Healthy Bones Australia is calling on Aussie families to show their support and hold a Healthy Bones for Halloween Party during the month of October and fundraise for Osteoporosis education programs and research.
There is an obvious connection between skeletons and Halloween, and with more than one third of Australians suffering from poor bone health, make the connection this Halloween and start looking after your bones! So while you’re thinking about the skeleton you might be wearing, think about your bone health too.
For this you’ll need 3 balloons per child. Fill 1/3 of your balloons with a pinch or two of glitter or confetti, and then blow them up. For the remaining balloons write activities on small pieces of paper (that can be folded and inserted into the balloon) such as ‘do a robot dance’, ‘name 5 scary things’ and ‘act like a monkey for 5 seconds’. Also insert in one of them ‘prize winner’, which they can swap for your choice of a special prize. Then tape all the balloons to a wall (you might want to blue stack some paper behind the wall to begin with), and have the children take turns to use a thumb-tack to pop a balloon.
Musical Chairs with Gravestones
Update a classic favourite, by simply sticking cardboard Gravestones to chairs. You can also play some fitting Halloween music such as Thriller by Michael Jackson, Superstition by Stevie Wonder,
I Put a Spell on You by Screamin’ Jay Hawkins and Monster by Kanye West.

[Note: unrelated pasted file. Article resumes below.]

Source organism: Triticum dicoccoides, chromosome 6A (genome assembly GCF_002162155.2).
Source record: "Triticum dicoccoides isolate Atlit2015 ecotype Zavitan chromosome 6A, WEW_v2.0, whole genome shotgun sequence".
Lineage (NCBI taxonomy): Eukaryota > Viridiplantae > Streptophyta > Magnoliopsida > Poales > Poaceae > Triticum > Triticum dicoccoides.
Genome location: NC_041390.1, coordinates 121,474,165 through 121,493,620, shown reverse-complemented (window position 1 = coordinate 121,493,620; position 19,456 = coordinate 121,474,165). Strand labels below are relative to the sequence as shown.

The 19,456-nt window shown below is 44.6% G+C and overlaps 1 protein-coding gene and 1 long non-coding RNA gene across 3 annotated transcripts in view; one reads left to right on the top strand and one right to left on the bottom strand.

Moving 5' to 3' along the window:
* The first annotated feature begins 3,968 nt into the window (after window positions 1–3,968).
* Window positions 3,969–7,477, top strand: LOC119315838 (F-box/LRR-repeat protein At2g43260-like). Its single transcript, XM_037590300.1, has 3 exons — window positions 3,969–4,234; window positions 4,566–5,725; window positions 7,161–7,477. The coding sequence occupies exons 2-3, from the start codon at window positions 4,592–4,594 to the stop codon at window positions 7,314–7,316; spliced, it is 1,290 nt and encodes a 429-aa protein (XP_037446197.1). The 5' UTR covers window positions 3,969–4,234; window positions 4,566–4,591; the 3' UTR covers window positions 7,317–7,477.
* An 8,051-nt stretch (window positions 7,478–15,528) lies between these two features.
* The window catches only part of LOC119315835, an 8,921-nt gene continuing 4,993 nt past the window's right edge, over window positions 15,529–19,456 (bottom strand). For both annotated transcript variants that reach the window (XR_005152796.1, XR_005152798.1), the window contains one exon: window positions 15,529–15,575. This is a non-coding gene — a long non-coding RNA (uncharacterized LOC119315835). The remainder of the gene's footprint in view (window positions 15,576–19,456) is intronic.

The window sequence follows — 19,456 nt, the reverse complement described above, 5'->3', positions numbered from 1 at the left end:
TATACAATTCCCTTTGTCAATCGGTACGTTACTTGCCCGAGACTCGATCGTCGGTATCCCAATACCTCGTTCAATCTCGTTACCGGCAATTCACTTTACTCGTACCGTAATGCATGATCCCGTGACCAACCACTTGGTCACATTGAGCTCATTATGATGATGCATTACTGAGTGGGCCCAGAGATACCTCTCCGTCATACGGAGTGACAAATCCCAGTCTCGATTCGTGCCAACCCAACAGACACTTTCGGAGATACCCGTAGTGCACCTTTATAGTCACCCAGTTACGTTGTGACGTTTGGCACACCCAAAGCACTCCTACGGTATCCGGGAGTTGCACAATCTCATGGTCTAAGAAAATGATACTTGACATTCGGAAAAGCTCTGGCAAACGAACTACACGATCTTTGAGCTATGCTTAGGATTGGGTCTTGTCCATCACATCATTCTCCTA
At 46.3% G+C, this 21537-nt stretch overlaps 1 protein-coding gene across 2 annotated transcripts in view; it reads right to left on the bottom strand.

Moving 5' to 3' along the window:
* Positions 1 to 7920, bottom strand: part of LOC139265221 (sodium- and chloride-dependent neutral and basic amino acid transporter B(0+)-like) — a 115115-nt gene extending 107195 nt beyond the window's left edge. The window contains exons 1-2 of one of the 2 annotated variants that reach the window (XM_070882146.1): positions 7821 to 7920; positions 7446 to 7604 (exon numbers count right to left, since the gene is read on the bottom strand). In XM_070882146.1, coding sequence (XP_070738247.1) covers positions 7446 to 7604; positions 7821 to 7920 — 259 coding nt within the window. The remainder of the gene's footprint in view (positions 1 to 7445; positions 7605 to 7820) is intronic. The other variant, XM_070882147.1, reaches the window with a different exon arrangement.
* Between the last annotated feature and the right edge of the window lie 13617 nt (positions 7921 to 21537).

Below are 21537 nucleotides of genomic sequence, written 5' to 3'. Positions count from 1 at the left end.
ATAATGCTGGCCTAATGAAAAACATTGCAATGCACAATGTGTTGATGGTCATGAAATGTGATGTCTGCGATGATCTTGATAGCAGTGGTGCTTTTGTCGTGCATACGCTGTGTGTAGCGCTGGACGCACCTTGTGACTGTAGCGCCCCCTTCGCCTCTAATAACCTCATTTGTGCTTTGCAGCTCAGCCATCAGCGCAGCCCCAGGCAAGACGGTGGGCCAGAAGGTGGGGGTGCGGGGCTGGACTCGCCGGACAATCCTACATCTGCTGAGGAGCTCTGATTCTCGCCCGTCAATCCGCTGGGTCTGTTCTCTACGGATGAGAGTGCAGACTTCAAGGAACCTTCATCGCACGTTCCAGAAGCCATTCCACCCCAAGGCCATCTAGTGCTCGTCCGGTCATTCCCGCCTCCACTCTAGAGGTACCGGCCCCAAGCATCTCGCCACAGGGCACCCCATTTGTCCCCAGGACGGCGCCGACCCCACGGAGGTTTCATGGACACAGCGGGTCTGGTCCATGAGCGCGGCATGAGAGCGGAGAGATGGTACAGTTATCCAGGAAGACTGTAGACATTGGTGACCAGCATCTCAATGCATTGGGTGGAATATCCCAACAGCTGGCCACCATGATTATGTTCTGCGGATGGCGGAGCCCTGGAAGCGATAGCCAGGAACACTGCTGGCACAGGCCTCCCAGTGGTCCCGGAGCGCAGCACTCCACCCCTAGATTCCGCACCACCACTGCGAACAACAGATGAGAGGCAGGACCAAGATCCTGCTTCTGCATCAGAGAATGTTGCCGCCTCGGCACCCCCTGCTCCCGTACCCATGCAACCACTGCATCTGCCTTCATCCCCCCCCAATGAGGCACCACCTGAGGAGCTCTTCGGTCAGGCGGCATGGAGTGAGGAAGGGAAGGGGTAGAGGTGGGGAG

Treasure Hunt with icons
Have a Halloween Treasure Hunt. Print out our icons and hide them around your house. Then print out our Finder’s Sheet for each child and have the children go around the house and check off each icon they find. The first one back is the winner!
Skeleton Scavenger Hunt
Print out our skeleton and hide it around the house. This is a team effort – have all the kids bring back the pieces of a skeleton to a designated adult (or older child), who will then assemble it. Organ- ise a special treat for the team afterwards – especially if it’s a high calcium one.
Play a game of tag/chasey but with a twist. One person starts as “it” (or, as the Zombie), and every time they touch someone, that person becomes a Zombie and is also “it”. The game keeps going until the last person remains. Since the Zombies have to move like a Zombie and not run, this game is best played in a small or narrow space.
Divide the children into groups of 2. Each pair is given a roll of toilet paper. 1 person is given the toilet paper and has to roll their team-mate up like a mummy (their team mate must keep their ankles and knees together, with arms down at the sides).
Rob the Cauldron
This game is similar to ‘Rob the Nest’. Each child has a ‘Cauldron’ (occasionally $1 store sells cheap ones around Halloween, but you can also use upside down hats or plastic bowls) which is placed in front of them while they stand in a large circle. In the middle of the circle is a collection of ‘potions’ (these can be anything, they just to be small enough that a few can fit in the cauldron/hat. Because of the ‘robbing element’, leave 2 per child). On ‘Go!’ all the players run to the potions in the middle and take one, then run back and leave it in their nest. They then need to continue getting potions from the middle until there are none left – after that they must rob another player’s cauldron.
The first Witch (or Warlock!) to get three potions in their basket wins.
For a fun game of backyard cricket, tailor the rules slightly: all the runners and fielders must add a Halloween spin to their “run” by adopting some ghoulish movement. They can be a Zombie, Ghost, Vampire, Robot – or anything else they can come up with!